Megan Litwin: Look for Lifelong Magic

The spark for TWINKLE, TWINKLE, WINTER NIGHT, illustrated by Nneka Myers (Clarion, October 2022) came on a dark December drive. One of my then-toddler sons was captivated by all the light, from the snow to the moon to houses dressed for the season. He kept calling out things he noticed, repeating “twinkle lights!” over and over. And when I realized I’ve never outgrown that same feeling of wonder over winter’s bright magic, I knew I needed to write about it.

Storystorm Idea:

Are there things you loved as a child that have never lost their shine? Dig into that magic.

Nicole Chen: Get Specific to What’s in Your Heart

I wanted to write a book celebrating the diversity in families, but hadn’t found that perfect hook yet. There was one line in my drafts that represented my personal experience of familial love as a child. So when I rewrote my story to anchor on how love can be expressed through the things we do for each other, HOW WE SAY I LOVE YOU, illustrated by Lenny Wen (Knopf, Fall 2022), was born.

Storystorm Idea:

Ask yourself why the theme you’re writing about speaks to you. Anchor on it and see if you can structure a whole story around it.

Monique James Duncan: Mommy’s Time

I wanted to write a book paying homage to African American stay-at-home-mothers. TIME, illustrated by Ebony Glenn (Candlewick, fall 2022) is a sweet poem, but is really a resistance against a system that does not allow Black mothers to fully enjoy mothering their offspring free of the knowledge that they can be harmed in a system that is racially biased towards them.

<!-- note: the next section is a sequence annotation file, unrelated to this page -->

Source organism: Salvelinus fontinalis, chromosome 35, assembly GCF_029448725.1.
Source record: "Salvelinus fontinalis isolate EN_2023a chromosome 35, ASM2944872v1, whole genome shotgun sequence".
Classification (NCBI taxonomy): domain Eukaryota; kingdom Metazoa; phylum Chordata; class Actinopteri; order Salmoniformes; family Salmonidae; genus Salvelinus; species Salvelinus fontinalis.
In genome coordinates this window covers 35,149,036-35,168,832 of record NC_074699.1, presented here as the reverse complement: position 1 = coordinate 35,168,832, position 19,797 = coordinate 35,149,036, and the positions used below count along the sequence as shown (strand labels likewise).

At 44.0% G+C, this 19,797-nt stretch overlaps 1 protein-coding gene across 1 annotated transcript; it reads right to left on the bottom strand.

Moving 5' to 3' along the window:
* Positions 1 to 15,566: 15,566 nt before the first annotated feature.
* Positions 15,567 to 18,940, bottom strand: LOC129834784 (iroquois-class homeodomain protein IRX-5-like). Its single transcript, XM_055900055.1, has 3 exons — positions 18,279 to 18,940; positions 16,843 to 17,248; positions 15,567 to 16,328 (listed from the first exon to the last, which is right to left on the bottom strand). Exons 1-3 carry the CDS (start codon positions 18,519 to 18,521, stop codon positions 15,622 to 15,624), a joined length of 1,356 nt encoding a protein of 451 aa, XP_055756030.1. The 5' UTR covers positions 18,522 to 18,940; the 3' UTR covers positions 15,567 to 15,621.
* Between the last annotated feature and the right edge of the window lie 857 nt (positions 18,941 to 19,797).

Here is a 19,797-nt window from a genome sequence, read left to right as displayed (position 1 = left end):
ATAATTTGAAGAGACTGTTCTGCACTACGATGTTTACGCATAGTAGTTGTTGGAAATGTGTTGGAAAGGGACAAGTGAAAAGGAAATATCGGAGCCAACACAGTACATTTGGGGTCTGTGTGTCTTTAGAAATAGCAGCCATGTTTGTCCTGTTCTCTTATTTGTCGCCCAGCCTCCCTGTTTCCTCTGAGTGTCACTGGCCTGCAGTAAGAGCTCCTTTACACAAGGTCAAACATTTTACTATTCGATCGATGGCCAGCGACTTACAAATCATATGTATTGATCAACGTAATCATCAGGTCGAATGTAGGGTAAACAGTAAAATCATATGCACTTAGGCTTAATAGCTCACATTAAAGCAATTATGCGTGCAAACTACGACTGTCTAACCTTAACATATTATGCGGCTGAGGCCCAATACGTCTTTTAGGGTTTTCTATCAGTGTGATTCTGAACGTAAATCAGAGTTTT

Storystorm Idea:

Think from the perspective of the child. What would they see, say, feel? How would they view an issue? How would they talk about it? Take your thoughts back to when you were a child yourself and adults too will identify.

Megan Lacera: Monsters M.I.A.!

My family is obsessed with monsters. Most of these stories focus on the same monsters over and over again. Sure, Drac and Frank are bloody awesome. But there are OTHER amazing monsters. And as a multi-cultural family with multi-cultural friends, we dreamed of a book that was different than what we already saw on the shelves. And so, Jorge Lacera and I set out to create THE WILD ONES (Lee and Low, Fall 2022)–in which Valentina Gomez and her monster-loving best friends must find a way to save their beloved home from being torn down by greedy real estate developers.

Storystorm Idea:

What kinds of stories are you missing from your bookshelf? There are others out there missing them too. Write ‘em!

PB Crew is offering several prizes: copies of Dianne White’s Green on Green and Winter Lullaby (U.S. only) and critiques of a picture book manuscript from Brittany Thurman, Ellie Peterson, Viviane Elbee, Megan Lacera, Jyoti Rajan Gopal, Lori Alexander, or Lisa Tolin.

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You’re eligible to win if you’re a registered Storystorm participant and you have commented once below.

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Coming soon:


TIME FLIES
"7 ATE 9/PRIVATE I" BOOK #3
illus by Ross MacDonald
Little, Brown
April 26, 2022